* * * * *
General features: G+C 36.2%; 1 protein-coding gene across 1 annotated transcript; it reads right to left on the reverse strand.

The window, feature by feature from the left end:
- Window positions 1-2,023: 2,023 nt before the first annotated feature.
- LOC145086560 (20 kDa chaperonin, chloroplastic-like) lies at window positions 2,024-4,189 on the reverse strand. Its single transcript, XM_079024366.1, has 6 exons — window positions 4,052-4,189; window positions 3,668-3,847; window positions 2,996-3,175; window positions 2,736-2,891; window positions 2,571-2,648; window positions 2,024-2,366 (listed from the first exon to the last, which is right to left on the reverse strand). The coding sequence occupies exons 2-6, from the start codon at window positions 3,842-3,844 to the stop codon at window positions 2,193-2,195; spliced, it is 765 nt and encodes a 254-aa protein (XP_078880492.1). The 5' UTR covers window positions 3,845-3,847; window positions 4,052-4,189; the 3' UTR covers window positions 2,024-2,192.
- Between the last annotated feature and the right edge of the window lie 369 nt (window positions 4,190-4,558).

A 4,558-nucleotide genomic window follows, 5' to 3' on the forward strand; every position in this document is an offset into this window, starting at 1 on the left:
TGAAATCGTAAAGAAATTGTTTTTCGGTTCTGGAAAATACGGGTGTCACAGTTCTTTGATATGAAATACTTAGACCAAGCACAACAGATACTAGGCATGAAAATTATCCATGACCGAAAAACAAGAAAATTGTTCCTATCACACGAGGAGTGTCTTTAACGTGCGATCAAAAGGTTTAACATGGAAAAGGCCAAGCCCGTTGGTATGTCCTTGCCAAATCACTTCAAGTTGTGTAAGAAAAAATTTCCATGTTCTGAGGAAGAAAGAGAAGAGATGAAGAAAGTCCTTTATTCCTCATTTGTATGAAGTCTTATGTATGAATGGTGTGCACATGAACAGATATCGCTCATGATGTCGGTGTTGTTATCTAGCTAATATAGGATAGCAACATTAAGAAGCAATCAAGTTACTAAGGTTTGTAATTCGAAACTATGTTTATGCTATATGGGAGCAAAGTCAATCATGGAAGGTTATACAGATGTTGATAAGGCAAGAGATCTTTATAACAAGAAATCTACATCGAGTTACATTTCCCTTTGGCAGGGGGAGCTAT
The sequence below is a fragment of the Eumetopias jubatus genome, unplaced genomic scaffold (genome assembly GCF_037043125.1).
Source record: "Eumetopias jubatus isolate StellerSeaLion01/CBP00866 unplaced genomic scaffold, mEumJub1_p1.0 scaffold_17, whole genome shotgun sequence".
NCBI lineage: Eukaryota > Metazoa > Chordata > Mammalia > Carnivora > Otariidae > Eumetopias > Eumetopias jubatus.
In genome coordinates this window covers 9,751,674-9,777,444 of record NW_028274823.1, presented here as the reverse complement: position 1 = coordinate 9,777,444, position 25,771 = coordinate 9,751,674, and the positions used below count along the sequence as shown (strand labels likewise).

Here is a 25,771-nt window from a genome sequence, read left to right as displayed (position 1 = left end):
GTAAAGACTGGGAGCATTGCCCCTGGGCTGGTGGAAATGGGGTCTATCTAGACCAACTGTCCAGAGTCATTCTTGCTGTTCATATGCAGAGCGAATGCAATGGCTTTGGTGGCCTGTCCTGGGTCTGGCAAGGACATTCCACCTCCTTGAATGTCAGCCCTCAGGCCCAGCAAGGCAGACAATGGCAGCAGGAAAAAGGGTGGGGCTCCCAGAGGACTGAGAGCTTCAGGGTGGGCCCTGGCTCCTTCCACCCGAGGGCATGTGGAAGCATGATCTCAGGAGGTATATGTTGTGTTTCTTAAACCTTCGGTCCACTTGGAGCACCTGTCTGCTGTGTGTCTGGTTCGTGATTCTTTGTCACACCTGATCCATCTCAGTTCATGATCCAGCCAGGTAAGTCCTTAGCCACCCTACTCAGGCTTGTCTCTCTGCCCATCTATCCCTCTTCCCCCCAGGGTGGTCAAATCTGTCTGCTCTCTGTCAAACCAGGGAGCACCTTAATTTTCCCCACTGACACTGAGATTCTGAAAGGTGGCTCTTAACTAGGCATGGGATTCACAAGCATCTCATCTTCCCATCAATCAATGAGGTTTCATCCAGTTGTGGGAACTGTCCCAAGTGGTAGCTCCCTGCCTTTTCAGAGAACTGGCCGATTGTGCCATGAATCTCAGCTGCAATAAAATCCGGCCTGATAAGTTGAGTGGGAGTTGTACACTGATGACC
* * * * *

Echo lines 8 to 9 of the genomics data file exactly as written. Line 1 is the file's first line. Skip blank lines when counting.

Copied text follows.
The sequence below is a fragment of the Eumetopias jubatus genome, unplaced genomic scaffold (genome assembly GCF_037043125.1).
Source record: "Eumetopias jubatus isolate StellerSeaLion01/CBP00866 unplaced genomic scaffold, mEumJub1_p1.0 scaffold_17, whole genome shotgun sequence".